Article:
final file EDC1

The Electronic Development Company Ltd.

The thermionic valve matcher.


Develop a valve matcher for testing and characterising the majority of thermionic valve types.
Requirement to match valves in push/pull amplifiers to eliminate mains hum and balance current draw.
Store information regarding valve data and compare with valve under test.
Hold data from valve under test and compare with next valve.

EDC thought it would be useful to make all the programmable PSU outputs availiable for prototyping circuitry and the ability to download data to a PC or phone via USB or wifi. The client welcomed these ideas and after price negotiation EDC started the design.

Five programmable power supplies were required:

1/ 50 to +400vDC @ up to 100mA for anode
2/ 50 to +400vDC @ up to 100mA for screen(s)
3/ 0 to –30vDC @ up to 20mA for grid
4/ 0 to +12vDC @ up to 3A for heater(s)
5/ fixed 6.3vAC @ up to 3A for heater(s)

In order to reduce transformer quantity and cost EDC, designed and built the transformers.

The whole system is under the control of a main microcontroller and all outputs can be adjusted and turned on and off manually via push buttons, there is also a display which can show all currents and voltages and power device temperatures.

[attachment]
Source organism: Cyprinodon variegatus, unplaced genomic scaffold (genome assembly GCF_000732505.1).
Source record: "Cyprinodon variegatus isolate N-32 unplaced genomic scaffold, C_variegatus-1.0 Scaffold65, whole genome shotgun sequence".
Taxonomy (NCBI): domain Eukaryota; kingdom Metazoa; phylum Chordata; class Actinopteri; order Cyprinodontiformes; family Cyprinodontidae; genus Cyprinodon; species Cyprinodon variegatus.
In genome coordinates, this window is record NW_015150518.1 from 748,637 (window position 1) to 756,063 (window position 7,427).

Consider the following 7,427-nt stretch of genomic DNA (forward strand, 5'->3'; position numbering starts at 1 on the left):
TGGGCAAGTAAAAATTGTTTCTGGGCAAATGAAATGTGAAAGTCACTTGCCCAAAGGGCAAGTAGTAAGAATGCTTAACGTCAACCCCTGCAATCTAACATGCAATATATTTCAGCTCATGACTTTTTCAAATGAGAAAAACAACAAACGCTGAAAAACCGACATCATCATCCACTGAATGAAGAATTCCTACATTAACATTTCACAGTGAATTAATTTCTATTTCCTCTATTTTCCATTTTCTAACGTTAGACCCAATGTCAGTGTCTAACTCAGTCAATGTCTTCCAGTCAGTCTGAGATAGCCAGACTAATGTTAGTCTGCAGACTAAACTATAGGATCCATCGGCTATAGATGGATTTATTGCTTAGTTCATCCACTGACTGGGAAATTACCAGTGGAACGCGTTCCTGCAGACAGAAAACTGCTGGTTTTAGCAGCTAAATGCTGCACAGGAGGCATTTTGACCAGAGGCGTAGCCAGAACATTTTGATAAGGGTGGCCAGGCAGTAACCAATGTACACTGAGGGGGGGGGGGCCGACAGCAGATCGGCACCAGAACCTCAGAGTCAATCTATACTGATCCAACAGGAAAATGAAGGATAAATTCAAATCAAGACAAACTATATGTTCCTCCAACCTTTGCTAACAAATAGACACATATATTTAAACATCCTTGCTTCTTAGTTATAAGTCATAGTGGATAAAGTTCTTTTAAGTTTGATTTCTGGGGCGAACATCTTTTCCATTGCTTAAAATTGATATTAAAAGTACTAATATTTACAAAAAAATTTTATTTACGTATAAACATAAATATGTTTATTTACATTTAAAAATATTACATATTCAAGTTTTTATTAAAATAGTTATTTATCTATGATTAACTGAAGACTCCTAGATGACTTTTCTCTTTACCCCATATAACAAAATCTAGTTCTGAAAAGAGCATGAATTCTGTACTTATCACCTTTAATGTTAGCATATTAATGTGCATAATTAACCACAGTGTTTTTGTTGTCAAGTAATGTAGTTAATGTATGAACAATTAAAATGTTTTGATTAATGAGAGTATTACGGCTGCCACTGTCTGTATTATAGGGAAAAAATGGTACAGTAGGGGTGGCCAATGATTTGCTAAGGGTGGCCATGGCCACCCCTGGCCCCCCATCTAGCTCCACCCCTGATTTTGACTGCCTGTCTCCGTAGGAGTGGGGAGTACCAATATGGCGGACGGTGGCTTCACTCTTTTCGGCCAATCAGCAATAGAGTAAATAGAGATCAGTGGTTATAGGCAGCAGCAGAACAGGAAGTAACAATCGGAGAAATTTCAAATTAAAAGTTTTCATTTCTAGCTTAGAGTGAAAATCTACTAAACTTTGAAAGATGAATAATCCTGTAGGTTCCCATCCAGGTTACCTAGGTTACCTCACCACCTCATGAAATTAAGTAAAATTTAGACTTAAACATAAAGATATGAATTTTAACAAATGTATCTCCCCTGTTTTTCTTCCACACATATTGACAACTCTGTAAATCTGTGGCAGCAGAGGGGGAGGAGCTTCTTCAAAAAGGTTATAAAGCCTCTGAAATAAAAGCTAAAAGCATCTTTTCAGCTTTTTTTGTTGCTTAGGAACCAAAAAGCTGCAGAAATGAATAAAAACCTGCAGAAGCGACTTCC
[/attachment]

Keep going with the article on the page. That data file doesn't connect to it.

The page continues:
50 to 400vDC - HV PSUs
There are 2 of these each with their own pcb mounted on the heatsink.
Control is provided by a high voltage power MOSFET working as a series pass element driven by an industry standard LM723 PSU IC controlled by a small (14 pin) micro which is optically coupled to the main micro (the small micro floats on the HV output).

0 to 12vDC Heater PSU
This uses an industry standard power op-amp (which has short circuit limiting) mounted on the heatsink with its own pcb.
It is controlled by another 14pin micro which is opto coupled to the main micro as this supply has to be floating relative to the chassis ground and the AC heater supply.
The small micro measures the DC heater current and voltage and sends these to the main micro from which it receives the desired DC heater voltage.

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